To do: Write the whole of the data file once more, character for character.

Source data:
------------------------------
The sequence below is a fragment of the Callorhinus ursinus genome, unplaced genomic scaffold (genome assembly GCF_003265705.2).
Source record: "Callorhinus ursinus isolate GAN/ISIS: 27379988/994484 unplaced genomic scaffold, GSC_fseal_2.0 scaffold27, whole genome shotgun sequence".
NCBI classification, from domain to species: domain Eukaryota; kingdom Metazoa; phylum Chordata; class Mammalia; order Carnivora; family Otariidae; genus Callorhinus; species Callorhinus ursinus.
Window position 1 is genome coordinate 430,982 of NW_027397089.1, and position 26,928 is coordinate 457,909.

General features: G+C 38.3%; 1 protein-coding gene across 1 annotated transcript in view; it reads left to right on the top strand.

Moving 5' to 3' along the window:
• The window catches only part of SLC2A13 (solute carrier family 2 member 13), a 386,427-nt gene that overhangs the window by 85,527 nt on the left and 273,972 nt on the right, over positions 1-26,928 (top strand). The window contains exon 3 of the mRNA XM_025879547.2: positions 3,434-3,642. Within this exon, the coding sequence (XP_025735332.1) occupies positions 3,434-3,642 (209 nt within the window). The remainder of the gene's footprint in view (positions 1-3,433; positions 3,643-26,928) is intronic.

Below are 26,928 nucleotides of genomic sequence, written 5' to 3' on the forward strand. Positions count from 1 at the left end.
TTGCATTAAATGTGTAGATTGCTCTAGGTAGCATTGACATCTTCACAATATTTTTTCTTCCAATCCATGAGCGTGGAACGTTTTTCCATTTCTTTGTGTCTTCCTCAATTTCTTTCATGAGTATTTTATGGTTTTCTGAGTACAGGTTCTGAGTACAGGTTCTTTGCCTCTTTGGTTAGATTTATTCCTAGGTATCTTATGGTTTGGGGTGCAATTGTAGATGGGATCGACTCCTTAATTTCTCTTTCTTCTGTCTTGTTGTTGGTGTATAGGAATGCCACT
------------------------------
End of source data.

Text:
The sequence below is a fragment of the Callorhinus ursinus genome, unplaced genomic scaffold (genome assembly GCF_003265705.2).
Source record: "Callorhinus ursinus isolate GAN/ISIS: 27379988/994484 unplaced genomic scaffold, GSC_fseal_2.0 scaffold27, whole genome shotgun sequence".
NCBI classification, from domain to species: domain Eukaryota; kingdom Metazoa; phylum Chordata; class Mammalia; order Carnivora; family Otariidae; genus Callorhinus; species Callorhinus ursinus.
Window position 1 is genome coordinate 430,982 of NW_027397089.1, and position 26,928 is coordinate 457,909.

General features: G+C 38.3%; 1 protein-coding gene across 1 annotated transcript in view; it reads left to right on the top strand.

Moving 5' to 3' along the window:
• The window catches only part of SLC2A13 (solute carrier family 2 member 13), a 386,427-nt gene that overhangs the window by 85,527 nt on the left and 273,972 nt on the right, over positions 1-26,928 (top strand). The window contains exon 3 of the mRNA XM_025879547.2: positions 3,434-3,642. Within this exon, the coding sequence (XP_025735332.1) occupies positions 3,434-3,642 (209 nt within the window). The remainder of the gene's footprint in view (positions 1-3,433; positions 3,643-26,928) is intronic.

Below are 26,928 nucleotides of genomic sequence, written 5' to 3' on the forward strand. Positions count from 1 at the left end.
TTGCATTAAATGTGTAGATTGCTCTAGGTAGCATTGACATCTTCACAATATTTTTTCTTCCAATCCATGAGCGTGGAACGTTTTTCCATTTCTTTGTGTCTTCCTCAATTTCTTTCATGAGTATTTTATGGTTTTCTGAGTACAGGTTCTGAGTACAGGTTCTTTGCCTCTTTGGTTAGATTTATTCCTAGGTATCTTATGGTTTGGGGTGCAATTGTAGATGGGATCGACTCCTTAATTTCTCTTTCTTCTGTCTTGTTGTTGGTGTATAGGAATGCCACT